Tuesday, July 26, 2011
Livability initiative draws ire in Pulaski County
The Pulaski County Board of Supervisors meeting teemed with emotion over the project.
DUBLIN -- Communists. Socialists. Clowns.
Hundreds turned out for the Pulaski County Board of Supervisors meeting Monday night to discuss the New River Valley Livability Initiative that at times became charged with emotion, from cheers to jeers to name-calling.
The initiative uses a $1 million federal grant to plan for sustainability needs in the New River Valley to develop plans for housing, energy use, cultural heritage, economic and job development. Local governments and groups have banded together for the study, including Pulaski County.
"This project is not about bringing the United Nations to the New River Valley," said Kevin Byrd, executive director of the New River Valley Planning District Commission. "This is a very local plan."
The project is not about forcing people to live in certain areas, called sustainability hubs, or eroding personal property rights or local government's rights, as thought by some, Byrd said.
However, Byrd's words did little to assuage many of those gathered. In a public hearing that lasted more than two hours, 27 people spoke, with six in favor of the initiative, 20 against and one who thanked the board for holding the hearing but did not express an opinion for or against the initiative. In anticipation of a large crowd, the meeting was held in the Pulaski County High School Little Theater instead of the county administration building.
Concerns ranged from the loss of private property to the implementation of socialism or communism.
"You keep talking about grants like it's free money, but it's our money," said Debbie Mohay, an opponent of the initiative.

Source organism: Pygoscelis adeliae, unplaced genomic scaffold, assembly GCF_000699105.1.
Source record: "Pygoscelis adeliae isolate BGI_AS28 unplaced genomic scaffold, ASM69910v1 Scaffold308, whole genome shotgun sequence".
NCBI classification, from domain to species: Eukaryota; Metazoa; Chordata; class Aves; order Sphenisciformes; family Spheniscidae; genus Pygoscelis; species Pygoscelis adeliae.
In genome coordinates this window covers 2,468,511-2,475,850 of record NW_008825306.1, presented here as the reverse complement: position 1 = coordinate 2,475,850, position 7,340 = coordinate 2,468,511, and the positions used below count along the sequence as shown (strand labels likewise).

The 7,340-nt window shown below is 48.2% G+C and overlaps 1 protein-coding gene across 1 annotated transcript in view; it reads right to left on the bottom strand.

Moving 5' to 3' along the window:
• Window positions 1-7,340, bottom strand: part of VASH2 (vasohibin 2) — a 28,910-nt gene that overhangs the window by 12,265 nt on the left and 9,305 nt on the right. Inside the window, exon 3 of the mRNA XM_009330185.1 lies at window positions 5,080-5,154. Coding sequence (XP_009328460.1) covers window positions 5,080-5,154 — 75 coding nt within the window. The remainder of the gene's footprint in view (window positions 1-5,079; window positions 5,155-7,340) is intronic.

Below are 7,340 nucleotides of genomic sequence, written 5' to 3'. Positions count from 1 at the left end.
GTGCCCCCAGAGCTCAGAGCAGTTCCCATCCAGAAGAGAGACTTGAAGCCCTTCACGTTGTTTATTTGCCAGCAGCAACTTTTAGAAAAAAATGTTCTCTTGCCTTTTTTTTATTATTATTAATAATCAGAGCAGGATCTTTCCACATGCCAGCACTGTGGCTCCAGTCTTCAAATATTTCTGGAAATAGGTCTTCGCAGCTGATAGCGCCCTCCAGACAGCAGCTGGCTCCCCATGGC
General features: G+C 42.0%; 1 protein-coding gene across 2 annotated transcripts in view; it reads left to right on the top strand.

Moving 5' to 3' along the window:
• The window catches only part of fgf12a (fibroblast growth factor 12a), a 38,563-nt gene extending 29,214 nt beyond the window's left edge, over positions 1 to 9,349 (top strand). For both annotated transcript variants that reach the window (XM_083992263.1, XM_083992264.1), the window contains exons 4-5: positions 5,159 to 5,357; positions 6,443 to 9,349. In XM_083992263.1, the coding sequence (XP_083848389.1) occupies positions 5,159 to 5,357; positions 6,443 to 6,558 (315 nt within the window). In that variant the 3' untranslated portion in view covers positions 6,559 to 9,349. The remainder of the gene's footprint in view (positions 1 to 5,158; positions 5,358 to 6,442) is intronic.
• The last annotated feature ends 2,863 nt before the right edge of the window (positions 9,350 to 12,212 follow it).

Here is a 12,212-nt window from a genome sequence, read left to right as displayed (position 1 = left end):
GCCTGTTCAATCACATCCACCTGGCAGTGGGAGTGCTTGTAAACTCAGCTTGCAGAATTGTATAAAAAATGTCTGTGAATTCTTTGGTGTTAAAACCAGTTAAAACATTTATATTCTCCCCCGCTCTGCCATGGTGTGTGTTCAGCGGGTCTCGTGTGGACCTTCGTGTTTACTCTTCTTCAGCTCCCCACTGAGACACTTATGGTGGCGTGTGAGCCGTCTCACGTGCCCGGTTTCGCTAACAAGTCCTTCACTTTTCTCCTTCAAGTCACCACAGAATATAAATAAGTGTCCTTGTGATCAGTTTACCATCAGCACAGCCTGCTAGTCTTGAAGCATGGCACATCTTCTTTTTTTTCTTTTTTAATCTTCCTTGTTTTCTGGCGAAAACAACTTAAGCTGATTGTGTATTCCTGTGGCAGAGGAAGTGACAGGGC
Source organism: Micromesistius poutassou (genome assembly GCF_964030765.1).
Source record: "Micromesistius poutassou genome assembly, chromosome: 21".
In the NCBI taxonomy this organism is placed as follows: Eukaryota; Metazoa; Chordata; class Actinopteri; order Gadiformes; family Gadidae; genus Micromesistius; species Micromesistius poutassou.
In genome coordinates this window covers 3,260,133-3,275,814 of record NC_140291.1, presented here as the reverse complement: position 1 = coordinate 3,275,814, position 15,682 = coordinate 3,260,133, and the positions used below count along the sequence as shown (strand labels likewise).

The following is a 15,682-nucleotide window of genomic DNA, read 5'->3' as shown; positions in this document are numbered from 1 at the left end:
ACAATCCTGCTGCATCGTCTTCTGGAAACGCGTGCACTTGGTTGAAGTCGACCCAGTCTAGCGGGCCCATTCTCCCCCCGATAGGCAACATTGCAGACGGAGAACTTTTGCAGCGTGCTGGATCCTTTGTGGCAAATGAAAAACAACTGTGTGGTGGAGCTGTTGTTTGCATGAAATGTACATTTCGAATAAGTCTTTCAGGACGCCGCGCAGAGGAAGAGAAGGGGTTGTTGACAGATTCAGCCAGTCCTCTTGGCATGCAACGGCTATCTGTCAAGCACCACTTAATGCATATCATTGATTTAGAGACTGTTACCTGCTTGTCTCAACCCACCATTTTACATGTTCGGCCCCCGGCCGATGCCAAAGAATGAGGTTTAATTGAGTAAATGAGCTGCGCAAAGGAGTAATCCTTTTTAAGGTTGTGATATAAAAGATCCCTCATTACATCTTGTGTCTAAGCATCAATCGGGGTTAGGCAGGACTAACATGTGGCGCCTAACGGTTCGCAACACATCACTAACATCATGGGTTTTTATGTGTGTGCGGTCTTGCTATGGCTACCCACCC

Monday was Mohay's third meeting questioning the board on the livability grant, but she has not received a satisfactory answer, she said.
"You know this yourself, you don't get something for nothing," Mohay said, followed by a chorus of "amens" and a standing ovation.
Emotions ran higher as the night went on, with displeasure on full display.
The assertion by members of the board of supervisors and Byrd that the studies are nonbinding did little to relieve fear.
"It always begins with nonbinding agreements," Mike Honaker said. "This whole program is not America, it is social engineering."
"It will ruin this country," said Suzanne Walk, who compared the initiative with the removal of Jews from their homes during the Holocaust.
But there were some who found positive things to say about the initiative.
Rebecca Sheckler, a Draper resident, encouraged those in attendance to learn more about the initiative before denouncing it, and some groans could be heard when she announced her support.
"I will work with the local livability initiative in any way I can to help,"
Richard Guthrie, a member of the Pulaski County Planning Commission, said there is no way to make everyone happy.
"Most people like to have control over their own property with no interference of anyone else, but they don't want a junkyard across the street, so zoning presents a problem," Guthrie said. "We have to find a middle ground to live in the total freedom we would like to have as opposed to total freedom we don't want to have."
Although urged more than once to withdraw support from the initiative, the supervisors took no action for or against the call. An appointment to the NRV Sustainable Communities Consortium was pulled from the agenda until the board could do further research, board of supervisors Chairman Joe Sheffey said.